Vanishing Point

In my Vanishing Point series, I use traditional black and white photographic processes to challenge the representational authority of the photographic image. I began this body of work in 2010 when I accidently exposed a print of shadows on an adobe wall with the enlarger grossly out of focus. This print triggered a question - How might I make a lens-based photograph non-representational?

Critical writing on photography falls heavily on the side of the photograph’s indexicality. However, I believe it is possible to defocus radically enough to reach a point at which objects disappear as physical manifestations and simply become volumes on a flat surface. This flattening emphasizes spatial ambiguities and expands the image’s interpretations beyond the specifics of what is in front of the camera.

While there may be different paths to a lens-based non-representational photographic image, for me, defocusing represents the most compelling choice. Studying the work of two photographers questioning focus in their practice helped refine my concept. By defocusing his images in the darkroom, Robert Stivers affects both the image and the film grain. Hiroshi Sugimoto used fine grained large format film specifically “so that the medium would not come into view as an independent layer.”

Philosophically and aesthetically I want the grain of the film to validate the process, to let the viewer know that my use of film intends a layer of meaning within the image. Having the prints reveal sharp film grain reinforces that while I am challenging one of its tenets, my practice remains grounded in the medium. Here I have chosen to highlight three basic aspects of the photographic process; the negative, film grain and the photographic print.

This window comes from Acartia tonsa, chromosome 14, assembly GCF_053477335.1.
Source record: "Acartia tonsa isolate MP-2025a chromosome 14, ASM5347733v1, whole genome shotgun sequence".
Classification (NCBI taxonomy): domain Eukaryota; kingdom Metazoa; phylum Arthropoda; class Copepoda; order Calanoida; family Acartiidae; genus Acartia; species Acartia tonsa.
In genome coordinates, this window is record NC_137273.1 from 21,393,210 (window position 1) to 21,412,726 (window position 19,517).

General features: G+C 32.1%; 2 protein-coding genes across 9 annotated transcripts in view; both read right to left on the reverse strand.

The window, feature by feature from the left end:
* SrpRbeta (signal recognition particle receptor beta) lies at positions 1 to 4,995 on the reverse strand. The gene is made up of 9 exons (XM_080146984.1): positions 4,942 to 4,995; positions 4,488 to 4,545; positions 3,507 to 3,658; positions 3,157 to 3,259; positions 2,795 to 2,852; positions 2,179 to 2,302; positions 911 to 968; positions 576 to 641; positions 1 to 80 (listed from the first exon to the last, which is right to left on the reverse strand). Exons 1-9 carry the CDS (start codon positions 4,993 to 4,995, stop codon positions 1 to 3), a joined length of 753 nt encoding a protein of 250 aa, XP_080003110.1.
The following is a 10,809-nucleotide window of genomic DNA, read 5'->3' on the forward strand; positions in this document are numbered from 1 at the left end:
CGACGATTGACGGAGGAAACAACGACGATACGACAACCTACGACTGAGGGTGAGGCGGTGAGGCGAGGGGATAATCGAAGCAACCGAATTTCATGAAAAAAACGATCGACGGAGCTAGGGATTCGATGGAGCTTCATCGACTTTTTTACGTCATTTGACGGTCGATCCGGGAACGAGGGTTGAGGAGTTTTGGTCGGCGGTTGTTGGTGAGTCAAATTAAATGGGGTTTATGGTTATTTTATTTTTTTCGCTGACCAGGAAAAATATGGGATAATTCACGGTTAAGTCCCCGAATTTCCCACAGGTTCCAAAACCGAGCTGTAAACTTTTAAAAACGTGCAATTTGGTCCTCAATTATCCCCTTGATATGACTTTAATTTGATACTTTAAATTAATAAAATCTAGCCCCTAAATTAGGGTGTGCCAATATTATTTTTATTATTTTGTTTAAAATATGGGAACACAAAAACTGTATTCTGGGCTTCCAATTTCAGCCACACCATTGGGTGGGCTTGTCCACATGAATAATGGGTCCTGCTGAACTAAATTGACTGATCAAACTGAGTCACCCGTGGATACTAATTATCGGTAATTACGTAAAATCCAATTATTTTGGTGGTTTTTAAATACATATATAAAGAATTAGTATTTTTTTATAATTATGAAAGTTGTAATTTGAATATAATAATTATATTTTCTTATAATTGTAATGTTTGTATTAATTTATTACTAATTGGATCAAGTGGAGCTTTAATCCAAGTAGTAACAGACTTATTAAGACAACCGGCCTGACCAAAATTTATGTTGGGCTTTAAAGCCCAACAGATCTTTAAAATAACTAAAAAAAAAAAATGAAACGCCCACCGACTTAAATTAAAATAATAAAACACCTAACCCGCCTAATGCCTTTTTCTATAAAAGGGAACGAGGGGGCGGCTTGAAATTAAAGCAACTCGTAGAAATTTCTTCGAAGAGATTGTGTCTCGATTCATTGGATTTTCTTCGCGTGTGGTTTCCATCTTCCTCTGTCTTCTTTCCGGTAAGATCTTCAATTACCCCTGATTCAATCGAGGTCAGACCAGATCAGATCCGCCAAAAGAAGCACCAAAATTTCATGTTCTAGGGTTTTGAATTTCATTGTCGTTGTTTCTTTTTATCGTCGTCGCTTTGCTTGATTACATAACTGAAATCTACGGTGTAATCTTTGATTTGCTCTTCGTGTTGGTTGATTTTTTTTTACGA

Simply defocusing the lens could not yield the results I was looking for so the technical question became how to render images so defocused as to be non-representational at the moment of exposure? Ultimately the solution lay in a combination of close-up and neutral-density filters to achieve the desired effect.
The geometric forms can rightly be seen as an art historical reference to the geometric abstractions of; Moholy-Nagy, Man Ray, and the Russian/German avant garde. They are also a result of the process; strong, bold, graphic forms hold together when radically defocused, small detailed objects blur into nothingness.
Philip V Augustin, 2015